Syndicate content

Why are Tunisian Public Enterprises in the Red … Does it boil down to governance Issues?

Gael Raballand's picture
Also available in: العربية | Français

The unit that monitors the productivity of Tunisian public institutions and enterprises recently published an aggregate report on the performance of public institutions and enterprises from 2010 to 2012. It is worth paying attention to because the report is both the first of its kind since 2007, and the first to be published on the website of Tunisia’s Prime Minister.

Djibouti: What Happens When Women Control the Income?

Stefanie Brodmann's picture
Also available in: العربية | Français

Imagine you are a mother of three in Djibouti, a tiny country on the Horn of the Africa with scarce farmable land or drinking water that is a frequent victim of devastating floods and droughts. In this challenging environment, high food prices make it difficult for you and your husband to feed and care for your children and yourselves.

Yemen: Learning From Past Mistakes

Wael Zakout's picture
Also available in: العربية | Français

Since the signing of the GCC supported agreement that ended the political crisis in 2011, Yemen embarked on a political transition that was applauded by many of the regional and international powers. Above all, it saved Yemen from a terrible civil war. The transition included the resignation of the former President Saleh, the formation of a national reconciliation government, election of the Vice President as the new head of the state, and the undertaking of a comprehensive national dialogue to discuss and agree on a political road map to resolve Yemen’s long term political problems.

Tunisian women fight for their say in politics

Christine Petré's picture
Also available in: العربية | Français

On October 26, Tunisians go to the polls for the first time under their new constitution to elect 217 new parliamentarians to govern their small Mediterranean country for the next five years. Besides the hectic political campaigning, though, another struggle is going on: the gender push.

How Can Foreign Investment Become a Driving Force for Development in Tunisia? Ask My Brother

Olfa Hamdi's picture
Also available in: Français | العربية


In any developing country, you’ll hear politicians and government officials talk about foreign investment as a solution, a priority and a need. In other words, it is essential for economic growth and more jobs. Tunisia is no exception. Ever since the 2011 revolution there has been a lot of talk about tackling unemployment by encouraging   foreign investments. 

Beyond Remittances: How 11 Million Migrants from the Arab World can Impact Development

Mariem Mezghenni Malouche's picture
Also available in: Français | العربية
Arne Hoel l World Bank

The Middle East and North Africa region has a large diaspora. According to the latest United Nations estimates, 11 million citizens from the MENA countries lived abroad in 2013. Many of the members of this group hold prominent positions in their adopted countries. They have the potential to contribute to the development of industries in their countries of origin. Executives in multinationals can influence the choice of locations abroad in increasingly defragmented supply-chains. This is especially relevant for members of the diaspora.  Seddik Belyamani, originally from Morocco, was Boeing's top airplane salesman, and was instrumental in converting an initial push-back by Boeing’s executives into an interest and a first mover investment in Morocco.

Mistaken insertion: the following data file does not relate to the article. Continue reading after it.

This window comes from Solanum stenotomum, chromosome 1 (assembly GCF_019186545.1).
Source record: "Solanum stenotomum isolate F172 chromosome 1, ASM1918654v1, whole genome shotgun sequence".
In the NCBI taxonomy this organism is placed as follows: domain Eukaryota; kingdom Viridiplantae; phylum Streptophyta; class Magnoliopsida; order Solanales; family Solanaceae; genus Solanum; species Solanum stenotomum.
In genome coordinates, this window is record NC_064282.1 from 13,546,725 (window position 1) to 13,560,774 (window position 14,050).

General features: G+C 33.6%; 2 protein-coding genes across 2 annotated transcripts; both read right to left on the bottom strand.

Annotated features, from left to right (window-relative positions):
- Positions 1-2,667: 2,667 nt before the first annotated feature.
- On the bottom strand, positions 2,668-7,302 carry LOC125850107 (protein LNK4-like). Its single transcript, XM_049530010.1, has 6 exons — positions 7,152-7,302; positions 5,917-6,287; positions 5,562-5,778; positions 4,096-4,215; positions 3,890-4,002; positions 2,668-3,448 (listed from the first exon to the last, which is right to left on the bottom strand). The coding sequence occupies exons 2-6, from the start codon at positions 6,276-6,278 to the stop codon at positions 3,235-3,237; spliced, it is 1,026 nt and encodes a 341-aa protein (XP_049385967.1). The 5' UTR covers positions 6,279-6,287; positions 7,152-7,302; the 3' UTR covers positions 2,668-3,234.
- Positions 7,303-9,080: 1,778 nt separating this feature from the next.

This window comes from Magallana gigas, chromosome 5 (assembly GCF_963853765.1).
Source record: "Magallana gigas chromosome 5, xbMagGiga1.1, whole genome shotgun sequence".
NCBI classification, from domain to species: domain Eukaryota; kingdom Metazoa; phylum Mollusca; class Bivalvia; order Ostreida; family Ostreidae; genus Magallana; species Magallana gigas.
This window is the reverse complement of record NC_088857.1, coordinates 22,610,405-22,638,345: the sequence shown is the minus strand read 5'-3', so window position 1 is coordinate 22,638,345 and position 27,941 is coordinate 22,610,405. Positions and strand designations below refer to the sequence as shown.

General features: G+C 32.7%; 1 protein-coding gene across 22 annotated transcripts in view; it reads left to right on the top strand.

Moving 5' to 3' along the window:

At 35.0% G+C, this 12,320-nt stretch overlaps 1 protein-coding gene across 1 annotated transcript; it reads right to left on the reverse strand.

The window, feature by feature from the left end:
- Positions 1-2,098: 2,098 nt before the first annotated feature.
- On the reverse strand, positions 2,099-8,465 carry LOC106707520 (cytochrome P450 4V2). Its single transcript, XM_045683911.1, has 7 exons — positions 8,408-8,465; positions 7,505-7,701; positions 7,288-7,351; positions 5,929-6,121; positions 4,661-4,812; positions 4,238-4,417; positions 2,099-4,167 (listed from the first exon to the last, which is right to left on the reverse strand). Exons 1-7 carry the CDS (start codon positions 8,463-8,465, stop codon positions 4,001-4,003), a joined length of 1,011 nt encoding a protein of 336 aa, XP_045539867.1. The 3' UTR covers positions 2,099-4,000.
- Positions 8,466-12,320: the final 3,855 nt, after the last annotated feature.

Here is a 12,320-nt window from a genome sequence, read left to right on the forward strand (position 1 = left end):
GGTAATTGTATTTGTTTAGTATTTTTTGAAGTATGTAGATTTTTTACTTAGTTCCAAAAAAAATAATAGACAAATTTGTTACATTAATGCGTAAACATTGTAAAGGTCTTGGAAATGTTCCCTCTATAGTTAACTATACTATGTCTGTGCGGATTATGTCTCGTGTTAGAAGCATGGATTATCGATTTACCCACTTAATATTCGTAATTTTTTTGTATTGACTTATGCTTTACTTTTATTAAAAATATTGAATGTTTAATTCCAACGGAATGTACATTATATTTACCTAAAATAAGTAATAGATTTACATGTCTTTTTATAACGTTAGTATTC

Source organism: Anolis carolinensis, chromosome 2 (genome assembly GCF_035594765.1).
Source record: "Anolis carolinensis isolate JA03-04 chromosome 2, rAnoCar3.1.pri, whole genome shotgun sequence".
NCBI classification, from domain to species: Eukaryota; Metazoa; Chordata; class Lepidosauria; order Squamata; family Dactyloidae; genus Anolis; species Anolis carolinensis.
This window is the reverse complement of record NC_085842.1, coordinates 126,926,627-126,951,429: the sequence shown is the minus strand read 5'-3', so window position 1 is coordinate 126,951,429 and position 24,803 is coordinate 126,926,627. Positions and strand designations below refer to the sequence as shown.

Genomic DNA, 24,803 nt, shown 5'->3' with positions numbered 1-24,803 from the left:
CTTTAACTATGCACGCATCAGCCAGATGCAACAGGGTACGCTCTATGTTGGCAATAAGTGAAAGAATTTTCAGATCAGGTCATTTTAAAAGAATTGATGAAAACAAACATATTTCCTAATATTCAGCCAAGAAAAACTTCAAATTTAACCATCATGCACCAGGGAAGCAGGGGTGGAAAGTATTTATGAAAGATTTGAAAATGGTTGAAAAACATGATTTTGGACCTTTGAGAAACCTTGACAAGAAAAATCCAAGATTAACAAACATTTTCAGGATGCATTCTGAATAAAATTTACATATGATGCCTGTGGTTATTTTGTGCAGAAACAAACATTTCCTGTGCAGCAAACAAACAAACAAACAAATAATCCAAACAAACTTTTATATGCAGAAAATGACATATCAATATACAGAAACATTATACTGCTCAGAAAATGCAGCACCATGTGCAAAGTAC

Where Will the Jobs Come from in the Middle East and North Africa? (Hint: You need start-ups)

Marc Schiffbauer's picture
Also available in: العربية | Français


A former hotel owner in one of the region’s major cities, who wants to remain anonymous, tells a story that should have had a happy ending. Her 40-room hotel was doing well. It had built a reputation for excellent service. She decided to capitalize on her success and expand the business by adding a restaurant. This would have provided her with another revenue steam and allowed her to attract more customers, especially foreign tourists. Apart from expanding her business, the need for new kitchen and wait staff would have meant jobs for the local community. It would also have meant more business for local suppliers of everything from food to tablecloths.

With such a long list of potential benefits, who would want to stand in the way?

Unemployment May Lead to a New Youth Bulge in Egypt

Jacob Goldston's picture
Also available in: العربية | Français
 James Martone l World Bank

After dropping for many years, there has been a recent resurgence of fertility rates in Egypt. A woman born in the 1960s gave birth to an average of 1.4 children by the time she turned 25. Then there came a sharp drop, bottoming out at near 1.1 for women born in the late 1970s. But since then, fertility rates have bounced back, up to an average of 1.2 for women born in the mid to late 1990s.

What Smart(er) Politicians Do With Subsidies: Jobs

Heba Elgazzar's picture
Also available in: Français | العربية


What makes smart politicians?  Jeffrey Frankel has an idea.   His recent blog examines the allure, and trap, of universal subsidies.   For one thing, they know that pulling the plug on bad policies should be done sooner rather than later.  The same can be said of other policies related to investment and labor legislation.  Economic democracy is a great thing.  However, beware of misguided routes to achieving it. 

The inspiring Green Growth program of Morocco: How it could work back home in Egypt

Nehal El Kouesny's picture
Also available in: العربية | Français
Video

On assignment in the Morocco office for about three months, I had the chance to have what I could confidently describe as a rich development experience. Getting away from Egypt’s years of unrest helped me develop a clearer vision.

Pages